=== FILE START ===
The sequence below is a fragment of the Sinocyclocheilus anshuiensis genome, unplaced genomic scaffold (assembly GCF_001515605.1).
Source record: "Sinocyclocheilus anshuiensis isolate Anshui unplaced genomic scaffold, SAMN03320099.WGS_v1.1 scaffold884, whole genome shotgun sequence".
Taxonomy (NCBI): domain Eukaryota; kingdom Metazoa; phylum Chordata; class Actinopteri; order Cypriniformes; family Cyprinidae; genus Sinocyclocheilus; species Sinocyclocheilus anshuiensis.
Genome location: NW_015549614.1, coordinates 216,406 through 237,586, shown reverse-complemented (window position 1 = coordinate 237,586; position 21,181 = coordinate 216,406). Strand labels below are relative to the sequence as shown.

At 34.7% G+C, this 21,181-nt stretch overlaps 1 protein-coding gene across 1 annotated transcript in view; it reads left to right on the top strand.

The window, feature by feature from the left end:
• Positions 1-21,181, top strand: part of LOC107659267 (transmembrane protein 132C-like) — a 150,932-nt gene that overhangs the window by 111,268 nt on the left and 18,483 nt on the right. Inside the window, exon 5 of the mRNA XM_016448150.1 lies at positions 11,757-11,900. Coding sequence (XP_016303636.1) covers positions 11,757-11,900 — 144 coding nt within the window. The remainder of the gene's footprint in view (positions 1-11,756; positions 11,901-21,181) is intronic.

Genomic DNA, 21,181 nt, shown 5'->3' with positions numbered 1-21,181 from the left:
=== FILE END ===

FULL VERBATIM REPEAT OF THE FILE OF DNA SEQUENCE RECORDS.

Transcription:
The sequence below is a fragment of the Sinocyclocheilus anshuiensis genome, unplaced genomic scaffold (assembly GCF_001515605.1).
Source record: "Sinocyclocheilus anshuiensis isolate Anshui unplaced genomic scaffold, SAMN03320099.WGS_v1.1 scaffold884, whole genome shotgun sequence".
Taxonomy (NCBI): domain Eukaryota; kingdom Metazoa; phylum Chordata; class Actinopteri; order Cypriniformes; family Cyprinidae; genus Sinocyclocheilus; species Sinocyclocheilus anshuiensis.
Genome location: NW_015549614.1, coordinates 216,406 through 237,586, shown reverse-complemented (window position 1 = coordinate 237,586; position 21,181 = coordinate 216,406). Strand labels below are relative to the sequence as shown.

At 34.7% G+C, this 21,181-nt stretch overlaps 1 protein-coding gene across 1 annotated transcript in view; it reads left to right on the top strand.

The window, feature by feature from the left end:
• Positions 1-21,181, top strand: part of LOC107659267 (transmembrane protein 132C-like) — a 150,932-nt gene that overhangs the window by 111,268 nt on the left and 18,483 nt on the right. Inside the window, exon 5 of the mRNA XM_016448150.1 lies at positions 11,757-11,900. Coding sequence (XP_016303636.1) covers positions 11,757-11,900 — 144 coding nt within the window. The remainder of the gene's footprint in view (positions 1-11,756; positions 11,901-21,181) is intronic.

Genomic DNA, 21,181 nt, shown 5'->3' with positions numbered 1-21,181 from the left: